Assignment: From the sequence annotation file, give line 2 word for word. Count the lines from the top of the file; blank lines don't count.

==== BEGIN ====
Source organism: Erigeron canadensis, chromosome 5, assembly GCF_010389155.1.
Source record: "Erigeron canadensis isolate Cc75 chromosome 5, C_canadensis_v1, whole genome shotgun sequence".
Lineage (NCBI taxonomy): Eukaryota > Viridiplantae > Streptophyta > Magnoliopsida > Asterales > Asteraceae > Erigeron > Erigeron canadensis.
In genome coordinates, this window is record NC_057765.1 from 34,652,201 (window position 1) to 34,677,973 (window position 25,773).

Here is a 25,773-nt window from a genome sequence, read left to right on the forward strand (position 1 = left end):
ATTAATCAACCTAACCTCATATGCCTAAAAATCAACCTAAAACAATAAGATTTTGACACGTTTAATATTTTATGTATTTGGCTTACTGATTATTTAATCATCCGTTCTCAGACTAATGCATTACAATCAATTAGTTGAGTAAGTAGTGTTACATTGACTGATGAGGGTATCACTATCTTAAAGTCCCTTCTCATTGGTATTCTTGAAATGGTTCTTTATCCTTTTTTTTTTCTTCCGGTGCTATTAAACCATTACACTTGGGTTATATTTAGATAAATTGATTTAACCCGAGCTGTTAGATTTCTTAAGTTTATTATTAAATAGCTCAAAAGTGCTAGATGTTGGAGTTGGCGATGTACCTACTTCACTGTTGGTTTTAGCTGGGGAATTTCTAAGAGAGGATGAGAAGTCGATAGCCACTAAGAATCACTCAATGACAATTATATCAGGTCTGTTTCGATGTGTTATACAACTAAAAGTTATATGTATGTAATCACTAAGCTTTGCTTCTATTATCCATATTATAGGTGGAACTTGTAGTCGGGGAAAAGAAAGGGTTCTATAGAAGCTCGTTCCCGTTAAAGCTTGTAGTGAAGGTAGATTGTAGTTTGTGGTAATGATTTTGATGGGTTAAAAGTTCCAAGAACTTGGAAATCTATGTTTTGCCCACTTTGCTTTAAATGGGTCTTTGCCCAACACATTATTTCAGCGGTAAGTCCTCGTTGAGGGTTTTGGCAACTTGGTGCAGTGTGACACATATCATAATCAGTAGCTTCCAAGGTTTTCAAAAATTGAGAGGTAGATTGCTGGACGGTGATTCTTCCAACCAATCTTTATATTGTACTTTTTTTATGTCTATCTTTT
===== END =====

Source record: "Erigeron canadensis isolate Cc75 chromosome 5, C_canadensis_v1, whole genome shotgun sequence".